Sixteen-year-old Michael Dunn arrives at St. Basil's Catholic Boys School in Brooklyn circa 1965. There, he befriends all of the misfits in his class as they collide with the repressive faculty and discover the opposite sex as they come of age.Written by
As a Patrick Dempsey fan, I picked up this movie. Only, Dempsey is hardly in it, and barely has dialogue. It turned out to be a pretty funny little movie about the trials and tribulations of five Catholic School Boys at St. Basils in the 1960s.
Our central character is Michael Dunn (Andrew McCarthy), who is new to St. Basils and has yet to learn of it's sadistic rituals and largely paranoid and overbearing Brothers. Dunn makes friends with self-proclaimed genius, Caesar (Malcolm Danare) who's self-gratification can be quite annoying.
Dunn and Caesar eventually join forces with underachiever, Rudy (Kevin Dillon), quiet Corbet (a very young Patrick Dempsey), and the horny kid, Williams (Stephen Geoffreys). As such, the five of them get into their fair share of trouble and adolescent antics at St. Basils, which makes for some pretty funny sequences.
Mary Stuart Masterson costars as Dunn's girlfriend who runs the soda fountain, a sanctuary to the Catholic School students where they can smoke and cuss and whatever without fearing sanctions from the Brother. She's basically just a nice girl trying to get by and seems like a good match for Dunn.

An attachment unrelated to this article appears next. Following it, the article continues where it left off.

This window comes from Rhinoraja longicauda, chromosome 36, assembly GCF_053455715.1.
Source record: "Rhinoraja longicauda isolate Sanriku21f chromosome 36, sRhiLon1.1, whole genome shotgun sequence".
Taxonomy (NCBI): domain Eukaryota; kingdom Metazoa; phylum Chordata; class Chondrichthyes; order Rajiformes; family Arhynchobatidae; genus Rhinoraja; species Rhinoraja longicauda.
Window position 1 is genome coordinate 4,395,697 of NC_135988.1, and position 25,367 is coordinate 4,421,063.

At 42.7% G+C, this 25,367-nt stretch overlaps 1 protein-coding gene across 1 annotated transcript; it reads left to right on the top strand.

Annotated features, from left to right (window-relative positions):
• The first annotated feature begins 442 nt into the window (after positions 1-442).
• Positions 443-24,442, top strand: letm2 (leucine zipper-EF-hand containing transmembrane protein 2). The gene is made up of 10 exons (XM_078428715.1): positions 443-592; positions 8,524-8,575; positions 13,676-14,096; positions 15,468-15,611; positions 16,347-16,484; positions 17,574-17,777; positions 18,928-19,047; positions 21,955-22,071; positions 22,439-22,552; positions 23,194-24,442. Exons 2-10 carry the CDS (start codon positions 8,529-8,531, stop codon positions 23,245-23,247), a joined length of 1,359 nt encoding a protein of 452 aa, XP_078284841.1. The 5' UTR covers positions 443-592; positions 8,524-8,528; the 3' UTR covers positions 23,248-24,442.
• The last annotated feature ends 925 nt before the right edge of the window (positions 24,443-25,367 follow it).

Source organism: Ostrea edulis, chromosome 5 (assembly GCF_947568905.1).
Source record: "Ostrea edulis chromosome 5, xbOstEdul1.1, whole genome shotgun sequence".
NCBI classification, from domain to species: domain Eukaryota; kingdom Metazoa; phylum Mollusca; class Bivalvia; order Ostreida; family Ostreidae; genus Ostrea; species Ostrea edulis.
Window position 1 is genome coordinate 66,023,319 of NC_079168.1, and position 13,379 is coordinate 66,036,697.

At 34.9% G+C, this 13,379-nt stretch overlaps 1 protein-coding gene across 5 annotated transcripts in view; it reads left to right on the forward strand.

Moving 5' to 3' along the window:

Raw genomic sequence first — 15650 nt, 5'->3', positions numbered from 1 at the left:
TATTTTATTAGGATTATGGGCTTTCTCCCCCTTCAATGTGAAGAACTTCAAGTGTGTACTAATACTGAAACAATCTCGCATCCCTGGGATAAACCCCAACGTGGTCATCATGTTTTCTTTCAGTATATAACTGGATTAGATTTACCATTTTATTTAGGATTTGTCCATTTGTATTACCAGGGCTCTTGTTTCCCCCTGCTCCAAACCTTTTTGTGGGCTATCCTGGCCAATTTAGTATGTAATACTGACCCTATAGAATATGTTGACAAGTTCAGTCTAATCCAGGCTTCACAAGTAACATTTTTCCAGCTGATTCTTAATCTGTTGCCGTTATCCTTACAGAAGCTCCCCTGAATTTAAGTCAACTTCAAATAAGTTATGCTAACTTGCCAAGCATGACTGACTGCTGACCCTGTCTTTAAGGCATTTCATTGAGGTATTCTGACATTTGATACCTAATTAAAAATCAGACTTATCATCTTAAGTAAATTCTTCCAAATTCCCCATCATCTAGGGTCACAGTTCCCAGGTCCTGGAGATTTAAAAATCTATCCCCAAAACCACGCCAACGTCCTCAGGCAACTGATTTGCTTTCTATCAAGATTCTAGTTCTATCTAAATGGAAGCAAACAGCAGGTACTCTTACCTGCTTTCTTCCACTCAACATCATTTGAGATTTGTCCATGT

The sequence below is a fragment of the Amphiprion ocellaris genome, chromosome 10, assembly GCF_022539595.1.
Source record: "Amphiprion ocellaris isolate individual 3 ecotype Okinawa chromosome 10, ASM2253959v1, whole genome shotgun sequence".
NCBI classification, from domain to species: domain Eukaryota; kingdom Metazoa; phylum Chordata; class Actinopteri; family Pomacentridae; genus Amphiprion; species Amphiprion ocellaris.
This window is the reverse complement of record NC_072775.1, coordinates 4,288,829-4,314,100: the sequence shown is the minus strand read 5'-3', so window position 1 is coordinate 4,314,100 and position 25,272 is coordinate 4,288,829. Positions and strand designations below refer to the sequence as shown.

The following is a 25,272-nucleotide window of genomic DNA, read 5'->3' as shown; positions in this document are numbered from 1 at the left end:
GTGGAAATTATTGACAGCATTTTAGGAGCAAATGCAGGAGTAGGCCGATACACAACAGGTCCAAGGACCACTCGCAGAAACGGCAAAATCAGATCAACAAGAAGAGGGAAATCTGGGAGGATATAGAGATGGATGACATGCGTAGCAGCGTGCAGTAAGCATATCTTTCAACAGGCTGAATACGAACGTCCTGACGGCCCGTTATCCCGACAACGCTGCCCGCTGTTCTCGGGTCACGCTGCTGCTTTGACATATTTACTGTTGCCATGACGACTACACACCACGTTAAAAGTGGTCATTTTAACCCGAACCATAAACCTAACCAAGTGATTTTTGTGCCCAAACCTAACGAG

Donald Sutherland plays the rather lackluster headmaster at the school. Wallace Shawn has a small role as the paranoid Brother who fears the potential of the horny student body (just listen to his dumb speech at the dance), and John Heard has a good part as the laidback Brother who seems to be the only buffer between the Brothers and the students.
Despite Andrew McCarthy being emphasized as the main character, the whole movie is really Rudy (Kevin Dillon)who has the bulk of funny dialogue and dumb ideas and without which, would probably be just another 'blah' movie. McCarthy's character alone is not all that interesting, and so they needed something to play off of that. And that's what Dillon's character is there for. And it works so well, he basically is the whole movie.
I recommend picking up this one if you get a chance, especially if you really like 80s movies.
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